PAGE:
Date: 10 March 2014
Reference: NIA 165/11-15
Mandate Number: Mandate 2011/15 Tenth Report
Committee: Standards and Privileges
Download the full report here.
1. The Committee on Standards and Privileges has considered a report from the Acting Commissioner for Standards on his investigation into a complaint against Mr Gerry Kelly MLA by from Messrs Jim Allister QC MLA, Luke Bloomer and Thomas Buchanan MLA. The Acting Commissioner’s report and the complaints are appended to this report.
2. The Assembly Commissioner for Standards, Mr Douglas Bain, received letters of complaint against Mr Gerry Kelly MLA from Messrs Jim Allister QC MLA, Luke Bloomer and Thomas Buchanan MLA, all dated 12th August 2013 and challenging Mr Kelly’s involvement in a procession in Castlederg. The procession, which took place on 11th August and was organised by the Tyrone Commemoration Committee, had been approved by the Parades Commission subject to various restrictions, and proceeded from the centre of the village to a new memorial, in front of which Mr Kelly delivered a speech to an audience of mostly fellow republicans. The speech received wide coverage in the media, from which the three complainants derived their account of the incident. As Mr Bain was, at that time, a Parades Commissioner, he deemed that he was subject to a perceived conflict of interest and recused himself from the investigation. The Assembly subsequently appointed Mr Stuart Allan as an Acting Commissioner in respect of the incident.
3. In his speech Mr Kelly praised the example of Seamus Harvey and Gerard McGlynn, who died in 1973 when an explosive device they had been transporting had exploded prematurely. The complainants believe that Mr Kelly’s speech glorified terrorism and was grossly insensitive to the families of its victims. They also allege that the marchers did not observe the conditions imposed by the Parades Commission and that by his presence Mr Kelly condoned these illegal acts. Mr Allister and Mr Bloomer base their complaints on the Public Duty and Promoting Good Relations principles. Mr Buchanan also relies on the Accountability, Equality and Respect principles and the rules enjoining Members to prefer the public over their private interest and not to do anything which would bring the Assembly into disrepute.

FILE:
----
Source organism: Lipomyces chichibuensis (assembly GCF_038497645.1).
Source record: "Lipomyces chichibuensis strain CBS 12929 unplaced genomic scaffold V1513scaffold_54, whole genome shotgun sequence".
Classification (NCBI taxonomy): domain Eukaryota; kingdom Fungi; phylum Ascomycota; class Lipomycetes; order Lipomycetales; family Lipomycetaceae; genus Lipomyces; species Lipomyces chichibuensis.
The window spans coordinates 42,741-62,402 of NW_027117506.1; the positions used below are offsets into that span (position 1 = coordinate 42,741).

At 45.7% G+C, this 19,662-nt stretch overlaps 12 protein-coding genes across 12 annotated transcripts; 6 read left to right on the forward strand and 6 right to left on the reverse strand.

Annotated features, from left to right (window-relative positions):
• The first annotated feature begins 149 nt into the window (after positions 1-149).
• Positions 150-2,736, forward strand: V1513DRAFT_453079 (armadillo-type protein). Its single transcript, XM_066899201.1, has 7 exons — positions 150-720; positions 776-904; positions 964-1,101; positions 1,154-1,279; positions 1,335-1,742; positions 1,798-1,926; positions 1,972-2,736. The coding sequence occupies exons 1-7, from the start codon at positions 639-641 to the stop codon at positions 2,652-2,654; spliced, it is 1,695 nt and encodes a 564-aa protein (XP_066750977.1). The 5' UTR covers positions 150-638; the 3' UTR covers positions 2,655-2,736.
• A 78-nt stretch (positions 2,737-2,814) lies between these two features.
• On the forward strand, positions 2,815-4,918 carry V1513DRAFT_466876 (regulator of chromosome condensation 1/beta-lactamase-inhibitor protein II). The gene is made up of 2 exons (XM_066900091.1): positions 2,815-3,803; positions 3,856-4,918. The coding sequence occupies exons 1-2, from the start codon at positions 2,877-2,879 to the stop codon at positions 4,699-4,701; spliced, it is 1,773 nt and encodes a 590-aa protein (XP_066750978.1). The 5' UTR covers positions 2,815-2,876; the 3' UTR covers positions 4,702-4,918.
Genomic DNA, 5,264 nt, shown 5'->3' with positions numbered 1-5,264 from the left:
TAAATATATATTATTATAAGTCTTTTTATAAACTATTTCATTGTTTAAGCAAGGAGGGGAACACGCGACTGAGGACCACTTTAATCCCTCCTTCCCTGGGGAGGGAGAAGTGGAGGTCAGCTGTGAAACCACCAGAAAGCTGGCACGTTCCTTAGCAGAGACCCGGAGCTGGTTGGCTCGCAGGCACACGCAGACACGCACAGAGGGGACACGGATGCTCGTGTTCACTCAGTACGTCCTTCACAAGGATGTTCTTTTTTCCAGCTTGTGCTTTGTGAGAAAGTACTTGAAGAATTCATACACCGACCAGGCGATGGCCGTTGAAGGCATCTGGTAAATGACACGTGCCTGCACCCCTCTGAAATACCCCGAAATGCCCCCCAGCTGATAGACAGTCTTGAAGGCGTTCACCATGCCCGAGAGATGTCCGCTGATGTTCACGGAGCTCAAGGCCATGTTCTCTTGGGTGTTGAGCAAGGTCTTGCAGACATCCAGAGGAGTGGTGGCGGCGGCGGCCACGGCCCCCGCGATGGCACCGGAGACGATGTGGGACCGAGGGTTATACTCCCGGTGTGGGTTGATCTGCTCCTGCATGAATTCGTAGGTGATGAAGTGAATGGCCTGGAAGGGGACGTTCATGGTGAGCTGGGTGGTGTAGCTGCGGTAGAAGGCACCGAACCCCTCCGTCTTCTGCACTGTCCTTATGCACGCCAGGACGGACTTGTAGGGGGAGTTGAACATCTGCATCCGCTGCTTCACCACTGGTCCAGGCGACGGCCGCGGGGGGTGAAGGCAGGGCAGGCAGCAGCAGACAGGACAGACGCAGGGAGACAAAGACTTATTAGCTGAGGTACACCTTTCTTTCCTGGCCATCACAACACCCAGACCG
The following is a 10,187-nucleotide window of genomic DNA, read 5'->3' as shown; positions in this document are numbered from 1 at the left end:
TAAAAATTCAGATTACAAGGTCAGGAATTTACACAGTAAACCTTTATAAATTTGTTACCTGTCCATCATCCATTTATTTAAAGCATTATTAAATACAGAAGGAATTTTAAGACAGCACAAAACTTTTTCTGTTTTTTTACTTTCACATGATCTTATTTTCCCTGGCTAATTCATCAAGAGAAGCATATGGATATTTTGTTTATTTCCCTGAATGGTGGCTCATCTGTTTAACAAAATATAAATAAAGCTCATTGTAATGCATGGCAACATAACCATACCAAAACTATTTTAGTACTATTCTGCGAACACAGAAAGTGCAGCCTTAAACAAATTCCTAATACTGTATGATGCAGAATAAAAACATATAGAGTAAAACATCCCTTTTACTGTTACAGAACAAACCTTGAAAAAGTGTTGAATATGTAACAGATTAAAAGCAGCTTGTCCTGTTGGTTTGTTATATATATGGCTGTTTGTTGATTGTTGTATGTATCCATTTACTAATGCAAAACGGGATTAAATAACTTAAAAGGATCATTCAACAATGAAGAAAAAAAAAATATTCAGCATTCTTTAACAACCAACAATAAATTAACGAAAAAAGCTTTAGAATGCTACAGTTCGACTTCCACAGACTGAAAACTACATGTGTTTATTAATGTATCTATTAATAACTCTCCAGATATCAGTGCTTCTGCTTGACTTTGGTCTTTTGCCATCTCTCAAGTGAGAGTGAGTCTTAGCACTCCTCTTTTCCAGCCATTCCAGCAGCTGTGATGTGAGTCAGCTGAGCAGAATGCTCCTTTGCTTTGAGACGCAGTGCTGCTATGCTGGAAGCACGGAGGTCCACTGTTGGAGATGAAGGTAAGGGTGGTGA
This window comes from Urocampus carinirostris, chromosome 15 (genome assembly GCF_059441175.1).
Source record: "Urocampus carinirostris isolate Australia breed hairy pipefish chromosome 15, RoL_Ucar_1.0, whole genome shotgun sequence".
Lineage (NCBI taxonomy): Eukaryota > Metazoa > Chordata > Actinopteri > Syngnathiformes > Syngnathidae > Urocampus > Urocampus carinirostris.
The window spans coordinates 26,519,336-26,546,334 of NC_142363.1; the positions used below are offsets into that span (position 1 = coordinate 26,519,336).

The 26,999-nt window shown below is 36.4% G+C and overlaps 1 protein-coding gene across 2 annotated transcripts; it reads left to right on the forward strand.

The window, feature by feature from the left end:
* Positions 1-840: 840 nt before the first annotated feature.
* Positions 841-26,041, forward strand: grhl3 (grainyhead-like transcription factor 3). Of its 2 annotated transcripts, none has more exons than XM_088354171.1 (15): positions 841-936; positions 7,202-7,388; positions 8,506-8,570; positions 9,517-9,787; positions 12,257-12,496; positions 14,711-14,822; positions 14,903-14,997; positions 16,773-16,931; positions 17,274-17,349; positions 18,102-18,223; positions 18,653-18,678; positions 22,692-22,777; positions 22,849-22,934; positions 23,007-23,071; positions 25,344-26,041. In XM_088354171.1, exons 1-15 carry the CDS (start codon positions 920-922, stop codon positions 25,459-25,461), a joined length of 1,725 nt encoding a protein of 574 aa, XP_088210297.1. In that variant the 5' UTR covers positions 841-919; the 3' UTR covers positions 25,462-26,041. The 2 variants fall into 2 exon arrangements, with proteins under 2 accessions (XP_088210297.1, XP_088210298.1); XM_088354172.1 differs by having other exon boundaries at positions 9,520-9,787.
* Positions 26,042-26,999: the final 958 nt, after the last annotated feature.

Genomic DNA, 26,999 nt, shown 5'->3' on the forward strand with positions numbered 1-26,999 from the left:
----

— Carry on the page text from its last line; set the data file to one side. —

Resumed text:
The Commissioner’s investigation and report
4. As part of his investigation the Acting Commissioner both interviewed and sought written evidence from Messrs Kelly, Allister and Buchanan. He also sought written evidence from the other complainant, the Parades Commission and the PSNI. The Acting Commissioner has included all the evidence he gathered with his report.